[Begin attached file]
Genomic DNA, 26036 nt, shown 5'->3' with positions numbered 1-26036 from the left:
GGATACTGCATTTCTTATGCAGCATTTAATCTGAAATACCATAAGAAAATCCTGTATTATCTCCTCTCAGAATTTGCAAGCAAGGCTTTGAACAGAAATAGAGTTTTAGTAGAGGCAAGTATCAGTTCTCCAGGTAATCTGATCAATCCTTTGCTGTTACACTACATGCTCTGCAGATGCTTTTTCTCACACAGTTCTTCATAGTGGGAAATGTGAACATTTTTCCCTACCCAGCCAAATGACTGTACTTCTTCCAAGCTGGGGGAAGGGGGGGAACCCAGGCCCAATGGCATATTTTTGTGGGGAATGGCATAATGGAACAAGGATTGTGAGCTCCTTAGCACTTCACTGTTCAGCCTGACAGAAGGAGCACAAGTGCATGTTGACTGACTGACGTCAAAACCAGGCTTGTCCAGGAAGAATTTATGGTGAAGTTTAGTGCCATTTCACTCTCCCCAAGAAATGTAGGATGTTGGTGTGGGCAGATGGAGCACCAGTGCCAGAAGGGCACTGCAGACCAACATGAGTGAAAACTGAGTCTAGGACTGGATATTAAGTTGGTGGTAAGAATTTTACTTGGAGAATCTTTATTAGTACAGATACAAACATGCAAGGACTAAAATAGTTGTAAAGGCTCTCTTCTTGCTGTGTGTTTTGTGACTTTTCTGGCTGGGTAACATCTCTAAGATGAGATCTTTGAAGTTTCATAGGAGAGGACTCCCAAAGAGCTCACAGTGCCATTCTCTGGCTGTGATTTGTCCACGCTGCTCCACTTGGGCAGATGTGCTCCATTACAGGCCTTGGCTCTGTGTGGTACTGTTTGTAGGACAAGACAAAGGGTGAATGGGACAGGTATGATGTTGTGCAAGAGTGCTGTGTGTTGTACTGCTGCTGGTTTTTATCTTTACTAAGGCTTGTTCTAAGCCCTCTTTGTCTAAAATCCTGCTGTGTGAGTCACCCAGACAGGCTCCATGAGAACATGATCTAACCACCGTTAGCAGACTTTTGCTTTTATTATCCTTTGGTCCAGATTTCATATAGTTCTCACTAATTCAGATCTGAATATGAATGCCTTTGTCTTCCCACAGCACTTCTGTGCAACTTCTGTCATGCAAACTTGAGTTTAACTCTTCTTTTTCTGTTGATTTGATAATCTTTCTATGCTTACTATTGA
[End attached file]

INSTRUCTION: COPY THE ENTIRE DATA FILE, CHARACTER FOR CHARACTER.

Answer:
Genomic DNA, 26036 nt, shown 5'->3' with positions numbered 1-26036 from the left:
GGATACTGCATTTCTTATGCAGCATTTAATCTGAAATACCATAAGAAAATCCTGTATTATCTCCTCTCAGAATTTGCAAGCAAGGCTTTGAACAGAAATAGAGTTTTAGTAGAGGCAAGTATCAGTTCTCCAGGTAATCTGATCAATCCTTTGCTGTTACACTACATGCTCTGCAGATGCTTTTTCTCACACAGTTCTTCATAGTGGGAAATGTGAACATTTTTCCCTACCCAGCCAAATGACTGTACTTCTTCCAAGCTGGGGGAAGGGGGGGAACCCAGGCCCAATGGCATATTTTTGTGGGGAATGGCATAATGGAACAAGGATTGTGAGCTCCTTAGCACTTCACTGTTCAGCCTGACAGAAGGAGCACAAGTGCATGTTGACTGACTGACGTCAAAACCAGGCTTGTCCAGGAAGAATTTATGGTGAAGTTTAGTGCCATTTCACTCTCCCCAAGAAATGTAGGATGTTGGTGTGGGCAGATGGAGCACCAGTGCCAGAAGGGCACTGCAGACCAACATGAGTGAAAACTGAGTCTAGGACTGGATATTAAGTTGGTGGTAAGAATTTTACTTGGAGAATCTTTATTAGTACAGATACAAACATGCAAGGACTAAAATAGTTGTAAAGGCTCTCTTCTTGCTGTGTGTTTTGTGACTTTTCTGGCTGGGTAACATCTCTAAGATGAGATCTTTGAAGTTTCATAGGAGAGGACTCCCAAAGAGCTCACAGTGCCATTCTCTGGCTGTGATTTGTCCACGCTGCTCCACTTGGGCAGATGTGCTCCATTACAGGCCTTGGCTCTGTGTGGTACTGTTTGTAGGACAAGACAAAGGGTGAATGGGACAGGTATGATGTTGTGCAAGAGTGCTGTGTGTTGTACTGCTGCTGGTTTTTATCTTTACTAAGGCTTGTTCTAAGCCCTCTTTGTCTAAAATCCTGCTGTGTGAGTCACCCAGACAGGCTCCATGAGAACATGATCTAACCACCGTTAGCAGACTTTTGCTTTTATTATCCTTTGGTCCAGATTTCATATAGTTCTCACTAATTCAGATCTGAATATGAATGCCTTTGTCTTCCCACAGCACTTCTGTGCAACTTCTGTCATGCAAACTTGAGTTTAACTCTTCTTTTTCTGTTGATTTGATAATCTTTCTATGCTTACTATTGA